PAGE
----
linux/Documentation/filesystems/squashfs.txt
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   1SQUASHFS 4.0 FILESYSTEM
   2=======================
   3
   4Squashfs is a compressed read-only filesystem for Linux.
   5It uses zlib/lzo/xz compression to compress files, inodes and directories.
   6Inodes in the system are very small and all blocks are packed to minimise
   7data overhead. Block sizes greater than 4K are supported up to a maximum
   8of 1Mbytes (default block size 128K).
   9
  10Squashfs is intended for general read-only filesystem use, for archival
  11use (i.e. in cases where a .tar.gz file may be used), and in constrained
  12block device/memory systems (e.g. embedded systems) where low overhead is
  13needed.
  14
  15Mailing list: squashfs-devel@lists.sourceforge.net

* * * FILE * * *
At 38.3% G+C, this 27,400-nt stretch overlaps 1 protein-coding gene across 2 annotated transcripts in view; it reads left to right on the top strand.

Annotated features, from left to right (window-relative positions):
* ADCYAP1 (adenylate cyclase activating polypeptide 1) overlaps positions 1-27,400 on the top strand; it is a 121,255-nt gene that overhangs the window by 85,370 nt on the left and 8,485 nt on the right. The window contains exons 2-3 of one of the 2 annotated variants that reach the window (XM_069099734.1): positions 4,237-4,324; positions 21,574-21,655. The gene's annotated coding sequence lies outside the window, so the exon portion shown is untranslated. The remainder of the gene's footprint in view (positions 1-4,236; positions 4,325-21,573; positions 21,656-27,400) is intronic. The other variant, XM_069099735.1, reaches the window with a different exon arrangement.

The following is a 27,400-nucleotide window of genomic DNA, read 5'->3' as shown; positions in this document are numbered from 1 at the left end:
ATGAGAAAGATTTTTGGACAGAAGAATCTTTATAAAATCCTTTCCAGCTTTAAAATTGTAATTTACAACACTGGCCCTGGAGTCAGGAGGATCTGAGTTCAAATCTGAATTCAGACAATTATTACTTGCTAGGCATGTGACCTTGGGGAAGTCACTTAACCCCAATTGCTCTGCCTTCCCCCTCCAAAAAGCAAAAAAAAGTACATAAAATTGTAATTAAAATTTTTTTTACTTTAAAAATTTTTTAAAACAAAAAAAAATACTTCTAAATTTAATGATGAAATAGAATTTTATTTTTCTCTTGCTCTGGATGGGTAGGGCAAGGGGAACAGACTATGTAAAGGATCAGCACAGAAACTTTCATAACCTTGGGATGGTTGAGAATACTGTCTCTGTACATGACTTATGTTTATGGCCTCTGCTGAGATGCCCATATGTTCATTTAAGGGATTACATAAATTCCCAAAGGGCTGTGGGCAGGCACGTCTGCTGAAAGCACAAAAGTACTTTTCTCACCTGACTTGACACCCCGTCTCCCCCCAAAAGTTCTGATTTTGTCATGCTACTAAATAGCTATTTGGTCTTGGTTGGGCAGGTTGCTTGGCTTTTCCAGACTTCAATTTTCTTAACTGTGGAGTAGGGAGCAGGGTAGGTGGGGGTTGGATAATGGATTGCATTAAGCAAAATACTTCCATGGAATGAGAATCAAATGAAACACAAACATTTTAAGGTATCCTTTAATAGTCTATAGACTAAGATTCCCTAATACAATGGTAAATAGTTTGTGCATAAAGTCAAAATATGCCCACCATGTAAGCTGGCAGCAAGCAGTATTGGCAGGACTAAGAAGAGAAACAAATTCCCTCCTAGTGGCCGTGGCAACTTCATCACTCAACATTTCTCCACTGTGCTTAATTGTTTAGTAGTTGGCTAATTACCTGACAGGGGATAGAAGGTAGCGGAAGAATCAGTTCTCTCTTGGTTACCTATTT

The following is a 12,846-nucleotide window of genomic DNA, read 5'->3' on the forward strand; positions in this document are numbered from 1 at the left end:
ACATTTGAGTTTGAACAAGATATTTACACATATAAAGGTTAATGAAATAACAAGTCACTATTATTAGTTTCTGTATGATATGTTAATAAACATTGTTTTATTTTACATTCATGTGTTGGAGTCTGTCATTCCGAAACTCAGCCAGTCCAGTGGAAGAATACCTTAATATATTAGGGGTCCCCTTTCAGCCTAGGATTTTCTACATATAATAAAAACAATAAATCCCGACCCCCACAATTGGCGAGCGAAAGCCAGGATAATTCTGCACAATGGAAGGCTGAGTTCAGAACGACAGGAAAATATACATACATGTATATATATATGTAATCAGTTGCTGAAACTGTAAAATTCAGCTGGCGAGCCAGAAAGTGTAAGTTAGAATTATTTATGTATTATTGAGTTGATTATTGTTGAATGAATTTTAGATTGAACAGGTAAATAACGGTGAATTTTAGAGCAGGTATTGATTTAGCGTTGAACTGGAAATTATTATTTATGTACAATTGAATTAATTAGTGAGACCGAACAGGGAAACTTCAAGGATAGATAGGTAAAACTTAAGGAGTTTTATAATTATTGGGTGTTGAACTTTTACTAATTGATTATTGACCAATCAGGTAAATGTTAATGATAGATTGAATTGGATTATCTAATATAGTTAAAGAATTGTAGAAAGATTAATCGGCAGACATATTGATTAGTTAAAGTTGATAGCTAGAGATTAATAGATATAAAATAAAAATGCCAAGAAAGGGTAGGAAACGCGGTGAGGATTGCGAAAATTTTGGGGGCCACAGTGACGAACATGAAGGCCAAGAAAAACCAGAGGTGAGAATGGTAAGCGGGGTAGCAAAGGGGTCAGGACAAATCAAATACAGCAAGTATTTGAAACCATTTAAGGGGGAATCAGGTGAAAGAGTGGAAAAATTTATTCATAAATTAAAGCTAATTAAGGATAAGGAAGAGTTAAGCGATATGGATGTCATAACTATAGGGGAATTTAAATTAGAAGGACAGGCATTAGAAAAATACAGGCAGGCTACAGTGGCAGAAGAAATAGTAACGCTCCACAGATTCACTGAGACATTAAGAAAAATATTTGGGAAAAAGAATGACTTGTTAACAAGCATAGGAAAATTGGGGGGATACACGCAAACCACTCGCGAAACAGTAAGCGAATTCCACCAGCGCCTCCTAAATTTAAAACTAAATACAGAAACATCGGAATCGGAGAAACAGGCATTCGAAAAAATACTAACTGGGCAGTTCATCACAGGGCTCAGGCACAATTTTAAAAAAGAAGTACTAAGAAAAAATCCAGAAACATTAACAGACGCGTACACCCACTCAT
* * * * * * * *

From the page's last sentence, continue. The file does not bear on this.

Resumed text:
16Web site: www.squashfs.org
  17
  181. FILESYSTEM FEATURES
  19----------------------
  20
  21Squashfs filesystem features versus Cramfs:
  22
  23                                Squashfs                Cramfs
  24
  25Max filesystem size:            2^64                    256 MiB
  26Max file size:                  ~ 2 TiB                 16 MiB
  27Max files:                      unlimited               unlimited
  28Max directories:                unlimited               unlimited
  29Max entries per directory:      unlimited               unlimited
  30Max block size:                 1 MiB                   4 KiB
  31Metadata compression:           yes                     no
  32Directory indexes:              yes                     no
  33Sparse file support:            yes                     no
  34Tail-end packing (fragments):   yes                     no
  35Exportable (NFS etc.):          yes                     no
  36Hard link support:              yes                     no
  37"." and ".." in readdir:        yes                     no
  38Real inode numbers:             yes                     no
  3932-bit uids/gids:               yes                     no
  40File creation time:             yes                     no
  41Xattr support:                  yes                     no